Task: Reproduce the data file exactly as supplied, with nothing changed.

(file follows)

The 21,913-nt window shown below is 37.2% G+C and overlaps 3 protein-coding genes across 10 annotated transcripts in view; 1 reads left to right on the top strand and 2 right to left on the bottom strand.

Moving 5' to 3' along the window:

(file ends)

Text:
The 21,913-nt window shown below is 37.2% G+C and overlaps 3 protein-coding genes across 10 annotated transcripts in view; 1 reads left to right on the top strand and 2 right to left on the bottom strand.

Moving 5' to 3' along the window: